Public Opinion, Religion, and Constraints on Judicial Behavior

Public Opinion, Religion, and Constraints on Judicial Behavior

Kevin T. McGuire

Religion is a powerful force in American politics. From the time of the American Revolution and the framing of the Constitution to the present day, religious faith has animated the public conversation about all manner of governmental policy (Lambert 2010). Nowhere have the questions about the role of religion in public life assumed greater prominence than in the debates about the meaning of the First Amendment’s Establishment Clause. The constitutional prohibition against governmental endorsement of religion has influenced the consideration of any number of issues, including abortion and contraception, gay marriage, school vouchers, the teaching of evolution, and medical research on AIDS and stem cells.

Because courts are arbiters of the meaning of the First Amendment, judges are often at the center of these conflicts. Although the individual controversies vary a good deal, a basic conflict between majority rule and minority rights animates these cases. Many Americans believe that religion should be a more integral part of public life, and so elected officials often respond by enacting policies that have religious implications. Occasionally those actions may cross the boundary between incidental support for religion and impermissible endorsement of religious beliefs. When various interests believe that government has violated the constitutional separation of church and state, they turn to the courts for relief.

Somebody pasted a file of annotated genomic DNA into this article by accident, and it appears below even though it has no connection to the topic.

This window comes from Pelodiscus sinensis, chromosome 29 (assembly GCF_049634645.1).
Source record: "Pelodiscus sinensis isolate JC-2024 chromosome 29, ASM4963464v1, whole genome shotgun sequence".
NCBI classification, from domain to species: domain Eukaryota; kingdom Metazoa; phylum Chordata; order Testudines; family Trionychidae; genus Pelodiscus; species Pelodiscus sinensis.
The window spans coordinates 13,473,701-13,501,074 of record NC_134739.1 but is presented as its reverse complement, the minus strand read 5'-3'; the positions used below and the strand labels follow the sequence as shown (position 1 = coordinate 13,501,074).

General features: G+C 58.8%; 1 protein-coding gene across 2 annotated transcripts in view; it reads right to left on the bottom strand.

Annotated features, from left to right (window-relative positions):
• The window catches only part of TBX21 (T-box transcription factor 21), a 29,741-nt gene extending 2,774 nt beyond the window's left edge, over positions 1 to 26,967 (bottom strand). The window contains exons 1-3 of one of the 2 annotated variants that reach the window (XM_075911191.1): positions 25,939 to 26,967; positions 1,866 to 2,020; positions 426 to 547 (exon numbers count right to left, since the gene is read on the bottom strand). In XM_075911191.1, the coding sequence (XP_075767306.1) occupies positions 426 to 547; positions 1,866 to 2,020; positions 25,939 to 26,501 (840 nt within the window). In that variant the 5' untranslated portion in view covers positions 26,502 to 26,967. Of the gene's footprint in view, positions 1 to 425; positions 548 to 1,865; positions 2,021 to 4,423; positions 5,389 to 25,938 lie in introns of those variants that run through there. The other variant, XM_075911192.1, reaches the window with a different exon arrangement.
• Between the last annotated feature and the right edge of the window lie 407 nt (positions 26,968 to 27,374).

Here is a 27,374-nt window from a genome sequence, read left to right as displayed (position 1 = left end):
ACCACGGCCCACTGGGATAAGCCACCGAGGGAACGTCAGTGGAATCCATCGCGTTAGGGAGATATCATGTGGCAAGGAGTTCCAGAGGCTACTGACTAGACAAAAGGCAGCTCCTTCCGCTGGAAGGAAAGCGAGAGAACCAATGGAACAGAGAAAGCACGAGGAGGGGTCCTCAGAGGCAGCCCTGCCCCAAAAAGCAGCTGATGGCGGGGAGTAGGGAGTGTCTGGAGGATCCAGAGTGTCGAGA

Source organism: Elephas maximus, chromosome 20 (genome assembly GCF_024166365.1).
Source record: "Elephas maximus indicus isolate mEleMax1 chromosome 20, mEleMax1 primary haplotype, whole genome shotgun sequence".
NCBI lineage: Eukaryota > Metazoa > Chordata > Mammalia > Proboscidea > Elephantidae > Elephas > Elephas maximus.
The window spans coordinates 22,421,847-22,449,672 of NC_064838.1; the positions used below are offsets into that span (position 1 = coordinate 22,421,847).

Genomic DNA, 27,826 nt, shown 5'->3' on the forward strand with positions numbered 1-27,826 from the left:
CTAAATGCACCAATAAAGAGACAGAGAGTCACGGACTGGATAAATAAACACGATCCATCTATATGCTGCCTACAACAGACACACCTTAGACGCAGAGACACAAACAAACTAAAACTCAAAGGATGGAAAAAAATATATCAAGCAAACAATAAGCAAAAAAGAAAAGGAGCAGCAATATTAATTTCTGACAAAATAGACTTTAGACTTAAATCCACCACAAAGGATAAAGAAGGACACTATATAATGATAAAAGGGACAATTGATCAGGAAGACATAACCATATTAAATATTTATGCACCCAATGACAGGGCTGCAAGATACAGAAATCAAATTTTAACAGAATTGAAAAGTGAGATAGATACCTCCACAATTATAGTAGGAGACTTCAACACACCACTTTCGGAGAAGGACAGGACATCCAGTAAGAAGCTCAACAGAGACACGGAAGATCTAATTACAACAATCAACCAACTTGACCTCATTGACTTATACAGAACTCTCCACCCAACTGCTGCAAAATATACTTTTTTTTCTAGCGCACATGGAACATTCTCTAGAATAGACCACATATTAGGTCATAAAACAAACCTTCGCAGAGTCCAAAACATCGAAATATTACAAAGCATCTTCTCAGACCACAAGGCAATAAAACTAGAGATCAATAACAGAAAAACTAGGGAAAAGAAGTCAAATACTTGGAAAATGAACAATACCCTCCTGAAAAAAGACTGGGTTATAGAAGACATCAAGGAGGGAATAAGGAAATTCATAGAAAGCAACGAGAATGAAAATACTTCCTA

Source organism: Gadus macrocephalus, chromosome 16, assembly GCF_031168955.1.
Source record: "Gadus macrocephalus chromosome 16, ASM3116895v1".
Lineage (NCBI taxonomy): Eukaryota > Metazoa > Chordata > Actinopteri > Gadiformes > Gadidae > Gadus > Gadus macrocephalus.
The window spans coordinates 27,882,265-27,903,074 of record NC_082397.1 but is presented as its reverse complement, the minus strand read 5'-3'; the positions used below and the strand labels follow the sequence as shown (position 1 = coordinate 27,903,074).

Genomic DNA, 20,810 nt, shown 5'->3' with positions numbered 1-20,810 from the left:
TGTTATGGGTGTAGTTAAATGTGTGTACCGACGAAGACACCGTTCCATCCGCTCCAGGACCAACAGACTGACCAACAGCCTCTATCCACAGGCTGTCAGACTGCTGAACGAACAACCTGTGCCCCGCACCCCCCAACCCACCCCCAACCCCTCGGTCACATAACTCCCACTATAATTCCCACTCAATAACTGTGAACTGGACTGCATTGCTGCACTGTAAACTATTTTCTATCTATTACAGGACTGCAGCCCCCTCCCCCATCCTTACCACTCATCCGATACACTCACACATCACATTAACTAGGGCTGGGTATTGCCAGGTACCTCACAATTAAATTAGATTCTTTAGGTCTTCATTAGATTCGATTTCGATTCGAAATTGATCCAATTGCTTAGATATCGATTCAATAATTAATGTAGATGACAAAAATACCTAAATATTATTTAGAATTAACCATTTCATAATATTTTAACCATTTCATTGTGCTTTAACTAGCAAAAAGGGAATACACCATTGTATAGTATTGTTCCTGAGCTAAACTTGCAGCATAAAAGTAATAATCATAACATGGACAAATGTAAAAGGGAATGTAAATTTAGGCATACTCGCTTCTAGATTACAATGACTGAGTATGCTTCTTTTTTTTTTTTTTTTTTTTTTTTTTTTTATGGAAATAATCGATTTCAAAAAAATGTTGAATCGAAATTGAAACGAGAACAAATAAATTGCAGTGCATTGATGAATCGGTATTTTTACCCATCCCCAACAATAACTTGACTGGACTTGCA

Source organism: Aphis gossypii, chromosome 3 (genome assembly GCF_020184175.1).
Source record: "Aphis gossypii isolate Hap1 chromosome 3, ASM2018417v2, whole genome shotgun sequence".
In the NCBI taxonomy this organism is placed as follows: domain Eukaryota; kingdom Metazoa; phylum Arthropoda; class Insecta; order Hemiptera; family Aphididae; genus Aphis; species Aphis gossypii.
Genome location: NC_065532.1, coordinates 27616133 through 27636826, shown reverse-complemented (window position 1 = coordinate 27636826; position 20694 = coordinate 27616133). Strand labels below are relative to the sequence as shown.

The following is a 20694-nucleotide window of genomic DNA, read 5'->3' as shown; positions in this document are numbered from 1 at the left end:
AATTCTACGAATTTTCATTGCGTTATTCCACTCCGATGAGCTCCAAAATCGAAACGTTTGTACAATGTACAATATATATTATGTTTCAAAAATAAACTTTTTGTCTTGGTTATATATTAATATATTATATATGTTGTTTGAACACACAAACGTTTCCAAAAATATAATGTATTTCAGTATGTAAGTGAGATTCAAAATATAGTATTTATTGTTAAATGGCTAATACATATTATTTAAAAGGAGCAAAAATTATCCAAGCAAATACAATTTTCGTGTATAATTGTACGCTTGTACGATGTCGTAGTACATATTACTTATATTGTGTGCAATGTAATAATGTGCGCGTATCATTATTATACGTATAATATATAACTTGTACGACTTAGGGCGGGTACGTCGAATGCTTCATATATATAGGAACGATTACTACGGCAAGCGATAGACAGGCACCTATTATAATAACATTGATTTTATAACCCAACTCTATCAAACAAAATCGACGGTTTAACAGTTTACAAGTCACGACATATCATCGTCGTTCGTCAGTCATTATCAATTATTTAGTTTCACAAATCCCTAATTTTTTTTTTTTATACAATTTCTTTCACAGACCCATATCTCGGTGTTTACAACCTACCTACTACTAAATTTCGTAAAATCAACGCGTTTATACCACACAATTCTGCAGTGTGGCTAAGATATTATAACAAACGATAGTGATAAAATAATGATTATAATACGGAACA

Resolving legal disputes is often problematic: the meaning of a law may be unclear; the intentions of lawmakers may be hard to discern; and prior rulings on an issue may be plausibly construed in different ways. Those problems are only exacerbated when those disputes involve emotionally charged issues, like religion, on which different segments of society have deep and conflicting convictions. How do judges make decisions in such an environment?

In this chapter, I analyze how such external pressures may affect judicial decision-making. Specifically, I examine cases in which judges on state supreme courts are called upon to interpret the First Amendment’s Establishment Clause and to apply the precedents of the U.S. Supreme Court. To what extent do these state judges follow the legal rules put in place by their federal counterparts? The results reveal that these judges respond directly to a variety of pressures. Among other things, local political preferences, as well as the traditional values of the Christian Right in the South, shape how these judges interpret the rulings of the Supreme Court. Elected judges, in particular, find it difficult to follow the Court’s commands, since doing so may harm their chances for re-election.

Religious Establishments and the U.S. Supreme Court

At least since the 1940s, cases raising issues related to government support of religion have occupied a prominent place on the docket of the U.S. Supreme Court. Many of those cases can be regarded as “accommodationist”; they have been decided in ways that favor the interests of religion. So, for example, the justices have permitted tax exemptions for tuition paid to parochial schools, public funding to provide interpreters for deaf children attending religious schools, access for religious groups to public facilities that are generally available to non-sectarian groups, and school vouchers that provide financial support for children attending religious schools.1 More often than not, these decisions have been predicated on the idea that religious interests are not the exclusive beneficiaries. That is, while religious institutions may receive some public subsidy, they are just one of many different types of institutions that might benefit from a particular public policy.

A common thread running through a large number of these cases is that they involve challenges to fiscal policy. Taxing and spending can, and often does, provoke public discontent—“Taxes are too high,” or “Government wastes too much money,” are regular refrains—but because they typically turn on the mechanical details by which government raises and spends revenue, the Court’s decisions in this area lack symbolic value.